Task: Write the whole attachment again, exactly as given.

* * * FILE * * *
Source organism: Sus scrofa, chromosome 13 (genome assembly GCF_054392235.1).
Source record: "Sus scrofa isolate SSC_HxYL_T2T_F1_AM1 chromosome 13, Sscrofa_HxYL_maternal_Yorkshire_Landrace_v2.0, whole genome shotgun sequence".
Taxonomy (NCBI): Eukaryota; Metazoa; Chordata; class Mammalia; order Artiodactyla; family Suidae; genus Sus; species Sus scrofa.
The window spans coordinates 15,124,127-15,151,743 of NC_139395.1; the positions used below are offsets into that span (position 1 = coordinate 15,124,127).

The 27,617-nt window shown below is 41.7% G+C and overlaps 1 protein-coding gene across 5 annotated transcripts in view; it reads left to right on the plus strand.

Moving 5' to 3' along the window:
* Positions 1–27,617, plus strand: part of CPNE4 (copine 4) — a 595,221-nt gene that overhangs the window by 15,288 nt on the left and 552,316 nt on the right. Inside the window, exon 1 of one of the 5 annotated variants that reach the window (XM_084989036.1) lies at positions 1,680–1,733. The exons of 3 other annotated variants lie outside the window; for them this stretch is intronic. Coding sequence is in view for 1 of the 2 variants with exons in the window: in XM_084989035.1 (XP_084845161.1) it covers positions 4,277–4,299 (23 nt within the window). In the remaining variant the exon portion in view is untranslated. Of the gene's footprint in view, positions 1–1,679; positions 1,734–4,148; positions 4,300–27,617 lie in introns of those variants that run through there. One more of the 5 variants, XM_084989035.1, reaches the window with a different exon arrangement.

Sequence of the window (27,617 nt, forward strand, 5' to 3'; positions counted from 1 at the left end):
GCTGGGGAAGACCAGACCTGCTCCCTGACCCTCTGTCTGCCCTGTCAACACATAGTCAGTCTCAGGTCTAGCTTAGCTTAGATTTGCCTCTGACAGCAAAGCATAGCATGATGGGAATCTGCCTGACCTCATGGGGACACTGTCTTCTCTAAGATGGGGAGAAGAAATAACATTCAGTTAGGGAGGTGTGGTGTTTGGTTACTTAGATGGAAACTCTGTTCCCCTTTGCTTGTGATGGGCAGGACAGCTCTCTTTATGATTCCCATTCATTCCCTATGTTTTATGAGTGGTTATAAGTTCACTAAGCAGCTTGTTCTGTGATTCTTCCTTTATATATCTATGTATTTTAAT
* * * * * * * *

Source organism: Sus scrofa, chromosome 13 (genome assembly GCF_054392235.1).
Source record: "Sus scrofa isolate SSC_HxYL_T2T_F1_AM1 chromosome 13, Sscrofa_HxYL_maternal_Yorkshire_Landrace_v2.0, whole genome shotgun sequence".
Taxonomy (NCBI): Eukaryota; Metazoa; Chordata; class Mammalia; order Artiodactyla; family Suidae; genus Sus; species Sus scrofa.
The window spans coordinates 15,124,127-15,151,743 of NC_139395.1; the positions used below are offsets into that span (position 1 = coordinate 15,124,127).

The 27,617-nt window shown below is 41.7% G+C and overlaps 1 protein-coding gene across 5 annotated transcripts in view; it reads left to right on the plus strand.

Moving 5' to 3' along the window:
* Positions 1–27,617, plus strand: part of CPNE4 (copine 4) — a 595,221-nt gene that overhangs the window by 15,288 nt on the left and 552,316 nt on the right. Inside the window, exon 1 of one of the 5 annotated variants that reach the window (XM_084989036.1) lies at positions 1,680–1,733. The exons of 3 other annotated variants lie outside the window; for them this stretch is intronic. Coding sequence is in view for 1 of the 2 variants with exons in the window: in XM_084989035.1 (XP_084845161.1) it covers positions 4,277–4,299 (23 nt within the window). In the remaining variant the exon portion in view is untranslated. Of the gene's footprint in view, positions 1–1,679; positions 1,734–4,148; positions 4,300–27,617 lie in introns of those variants that run through there. One more of the 5 variants, XM_084989035.1, reaches the window with a different exon arrangement.

Sequence of the window (27,617 nt, forward strand, 5' to 3'; positions counted from 1 at the left end):
GCTGGGGAAGACCAGACCTGCTCCCTGACCCTCTGTCTGCCCTGTCAACACATAGTCAGTCTCAGGTCTAGCTTAGCTTAGATTTGCCTCTGACAGCAAAGCATAGCATGATGGGAATCTGCCTGACCTCATGGGGACACTGTCTTCTCTAAGATGGGGAGAAGAAATAACATTCAGTTAGGGAGGTGTGGTGTTTGGTTACTTAGATGGAAACTCTGTTCCCCTTTGCTTGTGATGGGCAGGACAGCTCTCTTTATGATTCCCATTCATTCCCTATGTTTTATGAGTGGTTATAAGTTCACTAAGCAGCTTGTTCTGTGATTCTTCCTTTATATATCTATGTATTTTAAT